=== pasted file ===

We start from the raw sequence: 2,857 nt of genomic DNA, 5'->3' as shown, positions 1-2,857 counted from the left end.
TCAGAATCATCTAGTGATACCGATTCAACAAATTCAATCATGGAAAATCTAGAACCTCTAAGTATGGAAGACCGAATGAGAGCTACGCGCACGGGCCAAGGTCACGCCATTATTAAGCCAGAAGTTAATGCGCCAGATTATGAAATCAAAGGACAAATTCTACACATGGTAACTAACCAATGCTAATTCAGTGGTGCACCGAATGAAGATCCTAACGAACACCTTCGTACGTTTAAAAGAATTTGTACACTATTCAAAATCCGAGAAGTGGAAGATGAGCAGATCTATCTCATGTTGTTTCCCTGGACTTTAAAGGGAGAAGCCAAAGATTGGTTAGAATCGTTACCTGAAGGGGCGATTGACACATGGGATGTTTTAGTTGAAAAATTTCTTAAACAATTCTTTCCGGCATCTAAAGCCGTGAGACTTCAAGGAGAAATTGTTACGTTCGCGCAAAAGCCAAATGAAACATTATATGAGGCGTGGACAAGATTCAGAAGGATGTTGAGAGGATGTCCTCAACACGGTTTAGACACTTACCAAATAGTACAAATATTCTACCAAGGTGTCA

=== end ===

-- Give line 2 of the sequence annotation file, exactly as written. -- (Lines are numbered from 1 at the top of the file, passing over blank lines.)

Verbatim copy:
TCAGAATCATCTAGTGATACCGATTCAACAAATTCAATCATGGAAAATCTAGAACCTCTAAGTATGGAAGACCGAATGAGAGCTACGCGCACGGGCCAAGGTCACGCCATTATTAAGCCAGAAGTTAATGCGCCAGATTATGAAATCAAAGGACAAATTCTACACATGGTAACTAACCAATGCTAATTCAGTGGTGCACCGAATGAAGATCCTAACGAACACCTTCGTACGTTTAAAAGAATTTGTACACTATTCAAAATCCGAGAAGTGGAAGATGAGCAGATCTATCTCATGTTGTTTCCCTGGACTTTAAAGGGAGAAGCCAAAGATTGGTTAGAATCGTTACCTGAAGGGGCGATTGACACATGGGATGTTTTAGTTGAAAAATTTCTTAAACAATTCTTTCCGGCATCTAAAGCCGTGAGACTTCAAGGAGAAATTGTTACGTTCGCGCAAAAGCCAAATGAAACATTATATGAGGCGTGGACAAGATTCAGAAGGATGTTGAGAGGATGTCCTCAACACGGTTTAGACACTTACCAAATAGTACAAATATTCTACCAAGGTGTCA